Working Together for Child Safety

Recipients: Kidpower Teenpower Fullpower Trust, Nelson Tasman Pasifika Community Trust and Congregational Christian Church of Samoa Nelson

Along with partners Nelson Tasman Pasifika Community Trust (Pasifika Trust) and Congregational Christian Church of Samoa Nelson (CCCS), Kidpower Teenpower Fullpower Trust (Kidpower) shares a common interest in ensuring people achieve their full potential. Together they decided to build on an earlier project funded by the Working Together More Fund by fine-tuning a multi-lingual safety programme. The objective was to teach child safety skills to the Samoan community in a way that acknowledged the cultural norms and retained the unique family values.

Programme Director of Kidpower, Cornelia Baumgartner, says “The programme involved developing practical and positive violence prevention tools and skills in everyday life. It provides a safe forum to discuss tapu issues, to challenge cultural perspectives, discuss and find solutions to sexual abuse, and instils parenting and safety skills using Kidpower’s Positive Practice™ Teaching Method delivered by community teachers.

The earlier funded pilot of the bi-lingual Samoan programme and resources was to be replicated in at least two other Pasifika communities.

To implement this project, the partners successfully applied to the WTMF for $6,000 toward the overall cost of $55,220, with the balance provided from other philanthropic funders.

Nelson Tasman Pasifika Trust, General Manager and project manager, Jennifer Beatson, says “As a result of this project, the community was enabled to talk openly about parenting and discipline in a Samoan/NZ context.  At the heart of every family are the children and so the community was motivated to look at issues not normally discussed.  The community acknowledged both the similarities and differences created by being a translocated population. This meant openness, sharing, support and recognition that things have to change and there might be a better way.”

These benefits, Jennifer and Cornelia believe, came through the development process and the community taking “ownership” of the programme and considering what is best for children. In a culture where hierarchy and respect are inherent, it also gave children a forum to have a voice – one which still showed respect for parents and adults.

Cornelia says keys to project success were the established communication lines and a strong effective group structure of the Samoan Church. This lead to community leaders “buying into” and making decisions about the programme early in the process. “A highly capable and connected Pasifika project manager was crucial in maintaining a stable and continuous relationship between stakeholders who were also faced with many other demands on their time” she says.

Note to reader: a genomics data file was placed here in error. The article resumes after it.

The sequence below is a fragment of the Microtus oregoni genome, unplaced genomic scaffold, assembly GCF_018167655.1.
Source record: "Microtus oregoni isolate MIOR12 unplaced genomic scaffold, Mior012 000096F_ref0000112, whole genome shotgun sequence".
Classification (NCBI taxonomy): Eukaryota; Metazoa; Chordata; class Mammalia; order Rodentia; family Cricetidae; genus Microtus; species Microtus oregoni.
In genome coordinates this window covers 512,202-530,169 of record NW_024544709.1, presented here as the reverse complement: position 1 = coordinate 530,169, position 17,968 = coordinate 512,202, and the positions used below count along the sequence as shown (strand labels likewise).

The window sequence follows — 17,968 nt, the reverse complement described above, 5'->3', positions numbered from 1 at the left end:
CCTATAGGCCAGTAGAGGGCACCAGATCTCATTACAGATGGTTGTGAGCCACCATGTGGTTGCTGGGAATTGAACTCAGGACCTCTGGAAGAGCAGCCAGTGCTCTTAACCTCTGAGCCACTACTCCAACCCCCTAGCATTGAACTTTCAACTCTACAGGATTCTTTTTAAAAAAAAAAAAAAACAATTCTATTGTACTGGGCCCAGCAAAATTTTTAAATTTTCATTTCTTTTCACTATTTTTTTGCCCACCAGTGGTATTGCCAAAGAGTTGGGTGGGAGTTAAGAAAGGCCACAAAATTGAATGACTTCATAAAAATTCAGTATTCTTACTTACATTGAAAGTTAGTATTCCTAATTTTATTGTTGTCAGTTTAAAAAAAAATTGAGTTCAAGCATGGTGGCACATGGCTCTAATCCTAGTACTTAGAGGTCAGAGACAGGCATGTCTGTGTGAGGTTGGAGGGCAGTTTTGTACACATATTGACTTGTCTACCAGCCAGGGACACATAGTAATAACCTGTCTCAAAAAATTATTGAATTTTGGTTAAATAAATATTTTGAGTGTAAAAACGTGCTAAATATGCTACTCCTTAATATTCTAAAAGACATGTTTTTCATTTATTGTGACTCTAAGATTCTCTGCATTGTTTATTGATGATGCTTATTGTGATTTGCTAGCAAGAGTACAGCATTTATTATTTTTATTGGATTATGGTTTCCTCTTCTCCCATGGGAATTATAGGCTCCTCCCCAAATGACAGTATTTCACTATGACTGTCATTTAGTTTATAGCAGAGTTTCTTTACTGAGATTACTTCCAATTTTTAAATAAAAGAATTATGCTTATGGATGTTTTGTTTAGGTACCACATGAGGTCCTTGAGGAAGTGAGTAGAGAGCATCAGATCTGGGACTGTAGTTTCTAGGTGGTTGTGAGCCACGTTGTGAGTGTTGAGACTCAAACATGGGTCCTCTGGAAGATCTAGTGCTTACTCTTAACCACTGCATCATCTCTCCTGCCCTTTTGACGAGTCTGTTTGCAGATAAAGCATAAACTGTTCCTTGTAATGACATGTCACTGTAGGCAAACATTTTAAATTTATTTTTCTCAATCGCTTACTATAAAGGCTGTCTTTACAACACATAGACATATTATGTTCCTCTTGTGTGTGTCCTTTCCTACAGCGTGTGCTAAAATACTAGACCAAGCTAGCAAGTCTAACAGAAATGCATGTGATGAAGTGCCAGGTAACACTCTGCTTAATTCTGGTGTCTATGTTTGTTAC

Kidpower now has a better awareness of Pasifika culture while Pasifika Trust has gained new project management and service delivery methods and tools. The support of all three partners was crucial to the success of the process.

Challenges faced included over-commitment of volunteers, which at times slowed the momentum, Jennifer and Cornelia report. Because of the scale of the project, it took longer than expected to work out manageable terms of reference. They noted that the process however created excellent levels of trust.

Learnings from this project include allowing time to sort teething problems before “going big”. Critical to their success was bringing stakeholders together early, making allowances for possible attrition such as loss of key volunteers – and the need to re-train new ones. Also being open and not assuming anything. “And” says Jennifer, “open communication and organisation within the project team are critical to success.  Planning, record keeping and accountability are lynch pins”

Jennifer says: “Our community appreciates and acknowledges the WTM funders, other funders and our partners, Kidpower. This collaboration has had a direct impact on the capability of the Pasifika community, allowing us to start to take responsibility for our own outcomes.”

Where to now? Cornelia and Jennifer say the partners aim to continue working together and to run follow-up training sessions. “We hope to take the programme to other parts of New Zealand and develop the engagement model to the point where it can be applied to other programmes”.

For further information contact Cornelia Baumgartner, NZ Programme Director, Kidpower Teenpower Fullpower Trust: E: [email protected]   P: 03-543 2669

kidpower-Download a copy of the case study (PDF)